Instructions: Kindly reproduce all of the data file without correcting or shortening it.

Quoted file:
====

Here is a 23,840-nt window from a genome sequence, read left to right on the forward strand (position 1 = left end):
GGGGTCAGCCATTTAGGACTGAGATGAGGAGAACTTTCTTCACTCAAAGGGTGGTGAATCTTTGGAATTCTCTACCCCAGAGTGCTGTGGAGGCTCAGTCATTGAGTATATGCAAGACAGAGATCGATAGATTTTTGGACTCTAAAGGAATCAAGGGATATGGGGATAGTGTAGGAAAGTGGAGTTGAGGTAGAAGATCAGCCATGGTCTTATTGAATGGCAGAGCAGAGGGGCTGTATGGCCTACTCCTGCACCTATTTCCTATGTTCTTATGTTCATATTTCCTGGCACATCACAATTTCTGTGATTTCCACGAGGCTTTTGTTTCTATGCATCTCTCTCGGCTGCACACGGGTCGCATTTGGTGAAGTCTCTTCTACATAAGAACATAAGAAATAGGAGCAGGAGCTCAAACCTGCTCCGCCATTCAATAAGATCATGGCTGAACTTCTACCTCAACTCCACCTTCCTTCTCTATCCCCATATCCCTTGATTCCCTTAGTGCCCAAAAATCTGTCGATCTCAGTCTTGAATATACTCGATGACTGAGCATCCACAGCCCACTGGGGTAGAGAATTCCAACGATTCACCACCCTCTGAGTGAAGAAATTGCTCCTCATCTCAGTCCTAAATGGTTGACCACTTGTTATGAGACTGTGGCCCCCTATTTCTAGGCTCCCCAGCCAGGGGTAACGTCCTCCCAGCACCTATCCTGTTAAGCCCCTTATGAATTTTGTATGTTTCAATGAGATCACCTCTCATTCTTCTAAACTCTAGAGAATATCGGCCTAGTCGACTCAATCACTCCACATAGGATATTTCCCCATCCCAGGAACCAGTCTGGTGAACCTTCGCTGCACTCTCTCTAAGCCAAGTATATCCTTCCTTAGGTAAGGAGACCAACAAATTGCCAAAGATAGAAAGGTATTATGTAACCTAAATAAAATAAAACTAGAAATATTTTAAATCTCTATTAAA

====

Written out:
Here is a 23,840-nt window from a genome sequence, read left to right on the forward strand (position 1 = left end):
GGGGTCAGCCATTTAGGACTGAGATGAGGAGAACTTTCTTCACTCAAAGGGTGGTGAATCTTTGGAATTCTCTACCCCAGAGTGCTGTGGAGGCTCAGTCATTGAGTATATGCAAGACAGAGATCGATAGATTTTTGGACTCTAAAGGAATCAAGGGATATGGGGATAGTGTAGGAAAGTGGAGTTGAGGTAGAAGATCAGCCATGGTCTTATTGAATGGCAGAGCAGAGGGGCTGTATGGCCTACTCCTGCACCTATTTCCTATGTTCTTATGTTCATATTTCCTGGCACATCACAATTTCTGTGATTTCCACGAGGCTTTTGTTTCTATGCATCTCTCTCGGCTGCACACGGGTCGCATTTGGTGAAGTCTCTTCTACATAAGAACATAAGAAATAGGAGCAGGAGCTCAAACCTGCTCCGCCATTCAATAAGATCATGGCTGAACTTCTACCTCAACTCCACCTTCCTTCTCTATCCCCATATCCCTTGATTCCCTTAGTGCCCAAAAATCTGTCGATCTCAGTCTTGAATATACTCGATGACTGAGCATCCACAGCCCACTGGGGTAGAGAATTCCAACGATTCACCACCCTCTGAGTGAAGAAATTGCTCCTCATCTCAGTCCTAAATGGTTGACCACTTGTTATGAGACTGTGGCCCCCTATTTCTAGGCTCCCCAGCCAGGGGTAACGTCCTCCCAGCACCTATCCTGTTAAGCCCCTTATGAATTTTGTATGTTTCAATGAGATCACCTCTCATTCTTCTAAACTCTAGAGAATATCGGCCTAGTCGACTCAATCACTCCACATAGGATATTTCCCCATCCCAGGAACCAGTCTGGTGAACCTTCGCTGCACTCTCTCTAAGCCAAGTATATCCTTCCTTAGGTAAGGAGACCAACAAATTGCCAAAGATAGAAAGGTATTATGTAACCTAAATAAAATAAAACTAGAAATATTTTAAATCTCTATTAAA